Shaw’s Memorial

There have been a lot of significant Civil War anniversaries as we pass through the sesquicentennial (that would be 150 years) of America’s greatest conflict.

Today marks one of those – the failed assault on Fort Wagner by the 54th Massachusetts regiment, one of the first African-American infantry units to fight in the Civil War.

If you’ve seen the movie Glory, then you’re probably familiar with the story and its significance.

But what does that distant battle off the coast of Charleston, South Carolina have to do with Washington, D.C.?

For me, this anniversary hits close to home – literally. I live in D.C.’s Shaw neighborhood, an historically African-American part of the city near U Street.

The neighborhood is named after Colonel Robert Gould Shaw from Boston, who was the commander of the 54th Massachusetts (and played by Matthew Broderick in the movie).

NPR had a story today on the influential Shaw Memorial by sculptor Augustus Saint-Gaudens – an amazing piece of bronze sculpture depicting not only Shaw, but his regiment of soldiers marching out of Boston and off to war.

Shaw Memorial's plaster sculpture at the National Gallery.
Shaw Memorial’s plaster sculpture at the National Gallery.

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From Rome with Love

So last year around this time, I was in Rome for a conference involving my day job.

The Capitoline Venus had just come to the National Gallery of Art in Washington in honor of our newly minted sister city agreement with Rome, and I was at the Capitoline Museum looking at her empty pedestal.

It seemed like the perfect opportunity to blog about the similarities between our two capitals – and it would be Historic District’s first official field trip.

Unfortunately, the day job took over, and I never got around to blogging.

Well, tempus fugit, and this month I find myself back in the Eternal City.

The difference this time is that I’m purely on vacation, and I’ve made my offering to the blog gods to keep me writing as long as I’m here.

My offering to the blog gods – do try this at home.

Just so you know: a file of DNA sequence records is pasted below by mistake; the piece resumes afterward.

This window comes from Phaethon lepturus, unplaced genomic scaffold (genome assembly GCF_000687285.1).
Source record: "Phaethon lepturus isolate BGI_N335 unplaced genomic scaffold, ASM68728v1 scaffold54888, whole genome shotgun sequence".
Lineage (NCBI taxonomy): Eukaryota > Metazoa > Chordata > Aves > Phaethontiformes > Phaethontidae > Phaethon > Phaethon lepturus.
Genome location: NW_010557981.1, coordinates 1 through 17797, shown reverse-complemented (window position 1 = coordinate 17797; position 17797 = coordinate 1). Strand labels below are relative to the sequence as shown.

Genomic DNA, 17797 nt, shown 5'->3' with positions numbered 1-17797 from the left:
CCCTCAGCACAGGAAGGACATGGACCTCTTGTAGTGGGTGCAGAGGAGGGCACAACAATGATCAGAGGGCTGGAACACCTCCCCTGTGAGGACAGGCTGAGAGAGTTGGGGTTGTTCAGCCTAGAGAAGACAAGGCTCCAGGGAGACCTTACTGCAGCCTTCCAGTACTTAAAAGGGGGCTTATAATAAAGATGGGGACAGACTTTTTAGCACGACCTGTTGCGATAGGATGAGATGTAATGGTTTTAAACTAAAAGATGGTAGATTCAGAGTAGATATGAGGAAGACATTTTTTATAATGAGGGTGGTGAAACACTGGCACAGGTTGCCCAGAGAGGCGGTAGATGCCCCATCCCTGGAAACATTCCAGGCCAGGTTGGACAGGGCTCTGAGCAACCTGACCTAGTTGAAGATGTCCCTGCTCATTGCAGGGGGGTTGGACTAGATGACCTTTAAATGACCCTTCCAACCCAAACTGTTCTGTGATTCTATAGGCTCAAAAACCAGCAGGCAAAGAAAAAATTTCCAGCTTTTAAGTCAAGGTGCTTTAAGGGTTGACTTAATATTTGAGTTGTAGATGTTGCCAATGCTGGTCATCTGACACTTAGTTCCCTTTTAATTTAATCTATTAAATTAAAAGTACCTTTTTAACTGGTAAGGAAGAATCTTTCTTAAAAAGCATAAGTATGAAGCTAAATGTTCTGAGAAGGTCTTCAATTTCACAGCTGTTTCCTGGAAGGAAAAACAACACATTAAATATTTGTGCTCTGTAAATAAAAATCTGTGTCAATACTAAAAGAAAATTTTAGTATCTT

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The Capitoline Venus in the Nation’s Capital

My European visitors are usually a little bit surprised when we tour downtown Washington and they get a first glimpse of our federal office buildings.“All of your architecture, it looks like Rome,” one of them told me, more than a little amused.

I think they’re expecting to see something a little more “American.”

But in the early days of the republic, both George Washington and Thomas Jefferson helped set the tradition of looking back to antiquity for civic symbolism.

As president, Washington was responsible for planning the new federal capital along with his Secretary of State, Thomas Jefferson. They encouraged the use of Roman architecture for all of our new buildings – including the White House and the Capitol – to link the new American republic with the ancient Roman one.

Even today, visitors can find traces of Rome throughout Washington, D.C. That symbolic link was made more official last month as the District signed a sister-city relationship with the Eternal City.

As one of the first cultural exchanges in the relationship, Rome lent Washington one of its treasures: the Capitoline Venus.

Capitoline Venus - NGA
The Capitoline Venus will be at the National Gallery of Art through September. (Photo: Robert Yule)

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An April Fool at the National Gallery

Last week , there was another incident involving bare breasts and protests at a District museum – and it wasn’t a nurse-in at the Smithsonian.

Gauguin - Two Tahitian Women - National Gallery of Art
Two Tahitian Women, Paul Gauguin, 1899 (Courtesy of National Gallery of Art)

On April 1st, a woman attacked a famous painting by Paul Gauguin – “Two Tahitian Women” – on display at the National Gallery of Art.

It was no April Fool’s prank – more like  a crazed rant. The woman allegedly tried to pull the painting off the wall, shouting “This is evil.”

She was still pounding on the plexiglas protecting the painting when she was tackled by a tourist and detained by security.

Her reasoning, released in court documents this week:

“I feel that Gauguin is evil. He has nudity and is bad for the children…I am from the American CIA and I have a radio in my head. I am going to kill you.”

Okay, nothing reasonable there.

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